- Cancerkin needs you!
- Maggie’s Getting Started with Cancer Treatment Workshop
- The Royal Free Hospital holds its first ever web chat to mark Breast Cancer Awareness Month
- Study into the causes of male breast cancer has found a gene that can increase the risk of the disease by up to 50%
Cancerkin needs you!
We are currently looking for volunteers to help at two events, both in support of breast cancer awareness month.
Our theatre event, ‘The Judas Kiss’ is being held on the 10th October 2012 and we are currently looking for volunteers to act as ushers, from 6.00pm until 10.30pm.
Our annual breast awareness stand will be on Tuesday 16th October 2012, from 10am to 4pm, outside the Atrium at the Royal Free Hospital. We will be handing out information on breast awareness and Cancerkin’s services and we need volunteers to hold collection tins and help manage the stall.
Please get in touch if you are able to help us with either of these events, by contacting Holly either on 0207 830 2323 or by emailing email@example.com. We look forward to your support!
Maggie’s Getting Started with Cancer Treatment Workshop
We are very pleased to be working with Maggie’s to provide a wonderful workshop on Tuesday 2nd October, from 12.30pm to 4.30pm. This workshop is for those who are recently diagnosed with cancer and aims to help them understand their treatment courses and to manage and feel empowered about their own lives during treatment. Everyone who participates is also given a specially made handbook which accompanies the workshop. Lunch is provided.
If you are newly diagnosed and would like to come to this session, please let Carissa know by calling 020 7830 2323 or e-mailing firstname.lastname@example.org as soon as possible as places are limited.
The Royal Free Hospital holds its first ever web chat to mark Breast Cancer Awareness Month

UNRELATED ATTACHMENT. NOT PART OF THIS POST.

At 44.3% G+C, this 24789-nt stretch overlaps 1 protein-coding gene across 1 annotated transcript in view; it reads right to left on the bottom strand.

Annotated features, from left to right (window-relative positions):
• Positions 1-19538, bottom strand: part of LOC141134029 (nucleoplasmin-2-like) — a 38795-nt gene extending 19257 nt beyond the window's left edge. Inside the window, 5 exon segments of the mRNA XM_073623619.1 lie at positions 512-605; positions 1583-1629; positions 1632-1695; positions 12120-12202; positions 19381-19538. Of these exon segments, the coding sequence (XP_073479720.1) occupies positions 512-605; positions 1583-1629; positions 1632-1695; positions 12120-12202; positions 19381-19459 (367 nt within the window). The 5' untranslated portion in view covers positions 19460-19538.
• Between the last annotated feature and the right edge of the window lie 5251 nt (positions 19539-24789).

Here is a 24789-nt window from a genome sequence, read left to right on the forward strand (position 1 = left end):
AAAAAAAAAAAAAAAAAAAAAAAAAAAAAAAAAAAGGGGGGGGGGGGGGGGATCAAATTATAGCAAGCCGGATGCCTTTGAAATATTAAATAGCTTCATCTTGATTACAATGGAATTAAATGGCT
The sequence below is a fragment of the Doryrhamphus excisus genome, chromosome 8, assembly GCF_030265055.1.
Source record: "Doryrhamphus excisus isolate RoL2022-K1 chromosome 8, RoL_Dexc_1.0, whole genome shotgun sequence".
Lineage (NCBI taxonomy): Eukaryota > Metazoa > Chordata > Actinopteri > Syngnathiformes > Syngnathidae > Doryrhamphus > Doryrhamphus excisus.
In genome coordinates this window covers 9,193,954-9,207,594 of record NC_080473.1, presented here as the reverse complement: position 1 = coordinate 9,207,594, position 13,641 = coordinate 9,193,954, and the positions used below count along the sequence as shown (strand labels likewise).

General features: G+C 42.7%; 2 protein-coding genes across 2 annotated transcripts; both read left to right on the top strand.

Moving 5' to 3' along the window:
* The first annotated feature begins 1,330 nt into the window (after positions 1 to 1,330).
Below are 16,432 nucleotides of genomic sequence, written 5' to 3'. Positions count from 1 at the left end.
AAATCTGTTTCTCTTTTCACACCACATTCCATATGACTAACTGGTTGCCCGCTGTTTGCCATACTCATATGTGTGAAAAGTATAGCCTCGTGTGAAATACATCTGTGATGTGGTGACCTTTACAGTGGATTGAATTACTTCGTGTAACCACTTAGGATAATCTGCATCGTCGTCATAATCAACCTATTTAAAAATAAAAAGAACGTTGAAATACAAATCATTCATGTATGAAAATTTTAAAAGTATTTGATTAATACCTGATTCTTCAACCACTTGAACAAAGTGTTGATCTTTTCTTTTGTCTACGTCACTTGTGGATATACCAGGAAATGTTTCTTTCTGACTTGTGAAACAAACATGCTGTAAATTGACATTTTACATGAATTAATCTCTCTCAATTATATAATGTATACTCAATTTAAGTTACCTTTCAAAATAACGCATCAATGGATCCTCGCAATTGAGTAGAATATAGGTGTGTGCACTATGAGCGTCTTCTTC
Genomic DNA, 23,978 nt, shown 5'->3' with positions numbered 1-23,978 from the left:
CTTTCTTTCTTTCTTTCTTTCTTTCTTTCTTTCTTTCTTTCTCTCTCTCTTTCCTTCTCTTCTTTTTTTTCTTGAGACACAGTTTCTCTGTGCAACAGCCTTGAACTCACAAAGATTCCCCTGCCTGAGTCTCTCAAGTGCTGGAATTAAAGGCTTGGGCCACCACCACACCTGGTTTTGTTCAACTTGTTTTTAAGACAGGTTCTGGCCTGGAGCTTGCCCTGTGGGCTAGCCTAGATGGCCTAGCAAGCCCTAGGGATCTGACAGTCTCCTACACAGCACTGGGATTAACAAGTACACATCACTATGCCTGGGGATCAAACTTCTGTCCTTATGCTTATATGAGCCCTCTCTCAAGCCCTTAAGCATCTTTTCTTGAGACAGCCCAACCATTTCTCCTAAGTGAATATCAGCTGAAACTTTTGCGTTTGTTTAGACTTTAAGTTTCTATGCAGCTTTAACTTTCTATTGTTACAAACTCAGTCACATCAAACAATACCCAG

Consultant oncological surgeon Mo Keshtgar will take part in the Royal Free Hospital’s first ever web chat on Monday 8 October from 2-3pm to mark Breast Cancer Awareness Month. Open to all, it offers you the chance to ask a world-renowned breast cancer expert any question you may have.
To take part, simply visit the Royal Free website at 2pm on the 8th October and ask your question.
If you are unable to take part at that time, you can still ask your question by emailing email@example.com (please put ‘web chat’ in the subject line) or by tweeting @RoyalFreeNHS before the event. They’ll answer as many questions as they can in the hour and you’ll be able to see the answers on their website after the chat has taken place.
To find out more, please visit the Royal Free Hospital website here.
Study into the causes of male breast cancer has found a gene that can increase the risk of the disease by up to 50%
A study published this week in Nature Genetics has found a gene that can increase the risk of developing the disease by up to 50 per cent.
Around 350 men are diagnosed with breast cancer in the UK each year, making it rare compared with the 48,000 women who develop the disease. These results, the work of scientists from the Breakthrough Breast Cancer Research Centre at The Institute of Cancer Research (ICR), were drawn from the Male Breast Cancer Study, the world’s largest study into the causes of male breast cancer. This particular project, named the Genome-Wide Association Study (GWAS) involved 823 male breast cancer patients, and investigated 447, 000 genetic changes. The results were then confirmed in a further 438 patients.
They found that changes in the RAD51B gene, involved in the repair of damaged DNA, can raise a man’s breast cancer risk by as much as 50 per cent. However, the absolute risk of breast cancer in men with this faulty gene remains low. Changes in a different part of RAD51B have been shown to raise the risk of breast cancer in women.
Study author Dr Nick Orr said: “This study represents a leap forward in our understanding of male breast cancer. It shows that while there are similarities with female breast cancer, the causes of the disease can work differently in men. This raises the possibility of different ways to treat the disease specifically for men.”
Professor Anthony Swerdlow, co-leader of the Male Breast Cancer Study, said: “Male breast cancer is rare, which makes it difficult to study. Through drawing on many hundreds of patients from this country and abroad, we can now start to unravel its causes. We will be continuing this research to try to find more genes that raise the risk of male breast cancer, in order to better understand the causes of this disease in men, and in women.